One Born-Again Christian who saw the play, was much more sensible.

On leaving the opening night, she said: I consider myself a born again Christian and a lot of stuff which happened in that play, I could see as being offensive.

But we live in a world where stuff like this happens and you've to take these things with a pinch of salt.

You know what's going to happen in the play and I enjoyed it.

One member of extremists 'Christian' Voice did see enough of the play to give him an excuse to waste police time. The anonymous fundie has file a complain of blasphemy against Fife Constabulary, who are now obliged to investage rather than, say, catching rapists and murderers. The last public prosecution for blasphemy in Scotland was in 1843.

In the meantime, if you want to go and see the play, you're out of luck—its entire run has sold out.

Fury over 'gay Jesus' productionBBC News, 10th December 2004.

December 2, 2004

Conservative Correctness Agenda in Public Schools

United States: The loony fundies are rampant in Texas again. This time they're throwing a hissy fit over textbooks and, surprisingly enough, winning the fight to force their narrow minded, bigotted beliefs on the rest of the country.

Christian Conservatives on the Texas state Board of Education are rewriting textbooks to bring them in line with their neo-conservative social agenda. These are the same kinds of people who have been insisting for years that the liberals are driving their agenda in schools... but that seems to have been a case of Freudian Projection all along.

Where a textbook says something that doesn't agree with their warped take on reality, these people simply change the textbook. Here are some examples of changes proposed and changes in the past:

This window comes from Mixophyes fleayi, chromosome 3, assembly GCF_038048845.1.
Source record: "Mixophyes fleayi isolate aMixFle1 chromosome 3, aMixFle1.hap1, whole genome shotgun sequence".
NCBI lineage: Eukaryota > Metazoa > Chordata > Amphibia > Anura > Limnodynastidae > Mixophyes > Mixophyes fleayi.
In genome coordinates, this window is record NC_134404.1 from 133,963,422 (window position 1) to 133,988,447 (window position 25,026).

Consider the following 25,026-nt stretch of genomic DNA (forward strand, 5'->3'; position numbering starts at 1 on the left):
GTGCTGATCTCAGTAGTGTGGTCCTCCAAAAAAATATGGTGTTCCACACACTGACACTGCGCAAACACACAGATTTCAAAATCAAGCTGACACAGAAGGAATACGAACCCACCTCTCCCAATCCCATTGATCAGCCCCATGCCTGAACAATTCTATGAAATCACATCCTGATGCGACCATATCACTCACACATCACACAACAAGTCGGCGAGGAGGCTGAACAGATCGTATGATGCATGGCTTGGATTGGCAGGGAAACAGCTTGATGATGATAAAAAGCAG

• References to marriage must be defined as a lifelong union between a husband and a wife (not between two people, because that would imply that gays and lesbians married in Massachusetts, Canada or many parts of Western Europe actually exist).
  • References to partners become husbands and wives.
  • Adolescence brings about an attraction to the opposite sex" not attraction to others (even though adolescence plainly does bring about attraction to others of the same sex for gay youths, it isn't part of the universe that these conservatives accept, therefore it must be written out of the book.)
  • The last ice age took place in the distant past not millions of years ago (because the earth is only 6000 years old).
Unfortunately, because textbook publishers don't want to create separate editions of their books for the red states versus the blue states, large red states like Texas often end up getting their way, and religious and conservative convictions become hardwired into textbooks to promote a Conservative Correctness agenda in our public schools.

Revision Marches to Social Agenda - Los Angeles Times, 22th November 2004 (via Morons.org).

About this Archive

This page is an archive of entries in the Church and State category from December 2004.